This blog will focus on answering questions about Queerplatonic relationships, Queerplatonic partners, and the aromantic spectrum. The contributors are a group of young adults who are also within the spectrum, have a partner, or simply understand the issues surrounding these topics. Please feel free to send an ask or submit a question.
(none of us are, or claim to be, experts. We are simply in the aromantic spectrum and want to contribute to the community)
Personally I think romance IS, at least in part, emotional attraction? But again, people define these things differently.
Do know that some aromantic people DO experience the desire for romantic relationships. They might enjoy romantic-themed things. There’s no law saying “THOU MUST NOT LOVE VALENTINES DAY” or “THOU MUST NOT DESIRE TO GIVE YOUR PARTNER ANNIVERSARY GIFTS”. You can still lack emotional/romantic attraction to people and want to act out romantic relationships without the romance actually in your heart. (That sounds colder than I intended, sorry.)
The same way, some aromantic people enjoy kissing. Some aromantic people want to get married to their platonic partner. Some aromantic people like cuddling, holding hands, and being in a relationship with a romantic person.
So, really… as you know… it’s up to you? :)
If you don’t experience romantic attraction, you don’t experience romantic attraction. You can be a penguin and still want to fly. You can be a penguin and own a plane and fly in the plane. You can be a penguin and still enjoy flying in the plane, even though you do not experience flight first-hand. Does that kind of make sense? :3
I want to add a different perspective here, though I very much agree with Chekov’s answer to the overall question.
However, I think it’s very possible to want romance or experience romantic attraction without having emotional attraction or an emotional connection, since it really depends on how you define romance. You may also want the romantic actions, but without that deep emotional connection. I think that the two get grouped together because they generally go hand in hand, much like sex and romance, but that they don’t necessarily have to. If I can experience emotional attraction, or want an emotional connection, without romantic attraction or romance, I don’t see why the converse can’t be true.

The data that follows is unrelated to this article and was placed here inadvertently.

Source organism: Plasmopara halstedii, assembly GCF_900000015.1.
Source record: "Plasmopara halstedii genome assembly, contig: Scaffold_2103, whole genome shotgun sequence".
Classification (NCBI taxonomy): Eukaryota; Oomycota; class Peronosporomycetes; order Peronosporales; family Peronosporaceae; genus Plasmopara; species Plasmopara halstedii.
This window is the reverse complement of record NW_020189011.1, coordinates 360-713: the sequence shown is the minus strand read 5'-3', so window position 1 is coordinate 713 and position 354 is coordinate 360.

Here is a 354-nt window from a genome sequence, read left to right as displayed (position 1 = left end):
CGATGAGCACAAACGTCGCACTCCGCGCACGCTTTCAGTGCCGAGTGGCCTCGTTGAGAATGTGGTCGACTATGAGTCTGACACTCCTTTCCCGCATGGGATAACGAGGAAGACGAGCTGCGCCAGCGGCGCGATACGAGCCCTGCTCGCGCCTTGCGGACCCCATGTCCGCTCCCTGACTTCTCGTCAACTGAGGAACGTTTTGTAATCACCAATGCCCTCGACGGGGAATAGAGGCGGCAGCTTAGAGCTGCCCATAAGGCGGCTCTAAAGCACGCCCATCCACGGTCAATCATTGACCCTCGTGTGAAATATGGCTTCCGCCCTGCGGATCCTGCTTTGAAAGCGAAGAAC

I’d definitely put that on the aromantic spectrum - perhaps with wtfromantic? - regardless. You get to define the terms of your relationships though, not labels or other people.
Any other contributors are more than welcomed to weigh in.
In my opinion, yes, of course. Some QPR’s are sexual in nature (Though I do know not all kink is in an sexual nature). The only difference being that romance is not typically involved with in the QPR. Which is just fine since sex does not equal romance for a lot of people. To some, sex is sex, kink is kink, romance is romance. You define your QPR. No one else does. Do what you and your partner(s) are comfortable with. That is what matters.
I just wanted to add that you can practice kinks even without a QPR or romantic relationship - further showing that they can be dependent or independent of one another, and of romance, sex, etc. You can combine in any way that fits you and makes you feel good.
Everyone can add their responses here.